Some 200,000 people celebrate centennial of Our Lady of Lourdes shrine in Odisha
The shrine opened on 11 February 1917 on the initiative of the local population that survived an outbreak of cholera and smallpox in 1866. The Missionaries of St Francis de Sales d’Annecy were the first to bring relief. The faithful give thanks for miraculous healings.
Berhampur (AsiaNews) – More than 200,000 people, including many non-Catholics, took part in the celebrations for the 100th anniversary of the shrine of Our Lady of Lourdes in Dantolingi, Odisha (Orissa).
The shrine, one of the most famous in the country, is a place of pilgrimage for thousands of people. It was erected in 1917 by French missionaries, who travelled to the Indian state to bring relief to people affected by famine and epidemics.
Protected by the intercession of the Virgin, residents asked the missionaries to build the shrine to give thanks to Our Lady for received miracles.
Fr Bimal, who organised the celebration, told AsiaNews that "miraculous healings of people with physical and mental problems continue. Their faith is very strong. "
On Saturday, the celebrations began with a Sadri, a traditional Indian dance. Later Mgr John Barwa, archbishop of Cuttack-Bhubaneshwar, led at a solemn Mass together with five other Indian bishops, in the presence of more than 200 priests and 300 nuns.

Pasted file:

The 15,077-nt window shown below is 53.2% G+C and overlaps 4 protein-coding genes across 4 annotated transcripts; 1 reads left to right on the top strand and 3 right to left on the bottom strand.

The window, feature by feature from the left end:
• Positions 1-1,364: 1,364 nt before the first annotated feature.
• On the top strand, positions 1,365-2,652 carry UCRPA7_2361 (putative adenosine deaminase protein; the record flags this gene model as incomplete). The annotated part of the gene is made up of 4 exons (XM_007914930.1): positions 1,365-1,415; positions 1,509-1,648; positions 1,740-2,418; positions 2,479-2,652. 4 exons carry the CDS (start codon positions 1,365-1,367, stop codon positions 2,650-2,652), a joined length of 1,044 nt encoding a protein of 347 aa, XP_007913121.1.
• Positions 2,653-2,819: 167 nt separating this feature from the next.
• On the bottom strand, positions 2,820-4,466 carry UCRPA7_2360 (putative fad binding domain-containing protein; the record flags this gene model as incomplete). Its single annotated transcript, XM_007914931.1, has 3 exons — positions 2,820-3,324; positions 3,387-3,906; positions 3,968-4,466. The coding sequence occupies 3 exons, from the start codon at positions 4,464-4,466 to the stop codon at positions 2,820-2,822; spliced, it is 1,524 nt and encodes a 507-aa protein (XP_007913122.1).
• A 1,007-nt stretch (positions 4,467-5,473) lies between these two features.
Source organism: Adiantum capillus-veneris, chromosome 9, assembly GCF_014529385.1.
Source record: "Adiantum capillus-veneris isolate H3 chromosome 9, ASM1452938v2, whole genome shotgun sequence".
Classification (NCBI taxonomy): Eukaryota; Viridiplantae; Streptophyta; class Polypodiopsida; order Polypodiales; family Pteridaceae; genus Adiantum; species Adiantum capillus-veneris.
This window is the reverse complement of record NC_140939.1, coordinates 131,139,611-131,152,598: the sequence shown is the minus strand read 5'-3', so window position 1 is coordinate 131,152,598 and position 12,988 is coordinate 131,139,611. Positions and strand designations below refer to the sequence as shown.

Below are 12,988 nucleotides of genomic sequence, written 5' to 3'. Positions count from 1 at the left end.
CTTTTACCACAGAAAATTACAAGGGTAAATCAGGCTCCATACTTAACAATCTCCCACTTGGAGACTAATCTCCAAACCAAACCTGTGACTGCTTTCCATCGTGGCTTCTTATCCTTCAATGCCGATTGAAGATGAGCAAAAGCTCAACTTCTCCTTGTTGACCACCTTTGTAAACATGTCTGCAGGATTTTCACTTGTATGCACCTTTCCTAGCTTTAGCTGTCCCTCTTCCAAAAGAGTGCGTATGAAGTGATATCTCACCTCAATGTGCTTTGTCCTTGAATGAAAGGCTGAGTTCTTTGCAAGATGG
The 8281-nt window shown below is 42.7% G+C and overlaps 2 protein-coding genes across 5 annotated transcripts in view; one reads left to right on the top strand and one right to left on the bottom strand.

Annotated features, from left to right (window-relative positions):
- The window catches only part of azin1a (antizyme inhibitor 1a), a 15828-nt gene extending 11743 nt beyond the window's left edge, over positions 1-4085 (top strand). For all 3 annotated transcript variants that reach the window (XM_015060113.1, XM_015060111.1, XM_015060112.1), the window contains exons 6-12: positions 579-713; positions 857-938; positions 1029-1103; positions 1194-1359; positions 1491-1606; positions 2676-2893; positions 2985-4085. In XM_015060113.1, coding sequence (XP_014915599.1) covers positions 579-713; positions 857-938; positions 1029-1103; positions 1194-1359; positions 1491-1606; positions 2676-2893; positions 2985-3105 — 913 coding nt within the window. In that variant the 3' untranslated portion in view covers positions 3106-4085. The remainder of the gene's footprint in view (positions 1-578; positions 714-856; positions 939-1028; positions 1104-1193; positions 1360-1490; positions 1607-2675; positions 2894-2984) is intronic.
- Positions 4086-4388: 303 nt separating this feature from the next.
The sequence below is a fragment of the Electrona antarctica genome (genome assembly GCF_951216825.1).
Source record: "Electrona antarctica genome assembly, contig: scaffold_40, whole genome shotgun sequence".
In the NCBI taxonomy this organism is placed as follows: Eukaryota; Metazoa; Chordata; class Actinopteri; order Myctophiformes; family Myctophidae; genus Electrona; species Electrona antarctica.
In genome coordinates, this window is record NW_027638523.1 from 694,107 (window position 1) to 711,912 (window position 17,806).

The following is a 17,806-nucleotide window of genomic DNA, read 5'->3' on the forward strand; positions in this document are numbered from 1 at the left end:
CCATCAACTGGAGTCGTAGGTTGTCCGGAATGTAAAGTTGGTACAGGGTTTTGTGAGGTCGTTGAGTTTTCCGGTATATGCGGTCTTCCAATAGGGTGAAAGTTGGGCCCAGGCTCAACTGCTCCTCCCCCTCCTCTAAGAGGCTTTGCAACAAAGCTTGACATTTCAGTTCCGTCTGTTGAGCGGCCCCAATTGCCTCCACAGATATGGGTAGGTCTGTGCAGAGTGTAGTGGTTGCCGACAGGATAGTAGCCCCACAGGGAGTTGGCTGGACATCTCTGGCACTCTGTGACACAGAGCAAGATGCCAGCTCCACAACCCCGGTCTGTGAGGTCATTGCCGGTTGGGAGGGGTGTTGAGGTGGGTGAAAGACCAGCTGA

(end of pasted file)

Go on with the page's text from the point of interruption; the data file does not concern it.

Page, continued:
“Mother Mary,” Mgr Barwa told the faithful, “is the refuge for us sinners and the cause of our joy. We are here to ask her to intercede to receive God’s grace and abundant blessings from God through her."
Many non-Catholic families attended the event, like Pratap Sahu and his wife Priti, both of whom are Hindus.
They said that they had been waiting for a child that for many years "and in the end, we were blessed through the intercession of Our Lady of Lourdes. This is why we come here every year to pay tribute on her feast day."
The worship of the Virgin of Lourdes goes back to droughts that hit the area in the 18th, 19th, and 20th centuries, causing millions of deaths.
In particular, Odisha was hit by a severe famine in 1866, and the situation got worse with the arrival of epidemics of cholera and smallpox, which decimated the population.
In such a tragic situation, Missionaries of St Francis de Sales d’Annecy were the first to take action, collecting people and orphans abandoned on the roads and hosting them at the orphanage in Surada.
The sick of cholera and smallpox were concentrated in Dantolingi, but gradually they began to heal.
For this reason, after the epidemic, local residents asked the missionaries to build the shrine as a way to thank Mary for protecting them during times of starvation and epidemics.
Fr Biro, who is the local parish priest, noted that today "about 250 families live at the shrine and their numbers are gradually growing."
"We are happy that all these families are building bonds of love, affection and peace with each other," said joyfully Mgr Aplinar Senapati, bishop of Rayagada and a native of Dantolingi.
In his homily, Mgr Sarat Chandra Nayak, bishop of Berhampur, mentioned the teachings of the Catholic Church in the apostolic exhortations issued by Pope Francis, Evangelii Gaudium and Laetitia Amoris.
These documents "speak of the Church's primary mission, namely the evangelisation of the world today. Any progress that takes place in a family is progress for the Church as well. The New World has to start here on earth.”
Speaking about marriage bonds, on which Indian bishops want to focus in 2017, he stressed that "marriage means being together forever. In married life there is no room for selfishness. Happiness is not limited to knowledge or wealth, but builds on sincere and trust (between spouses)."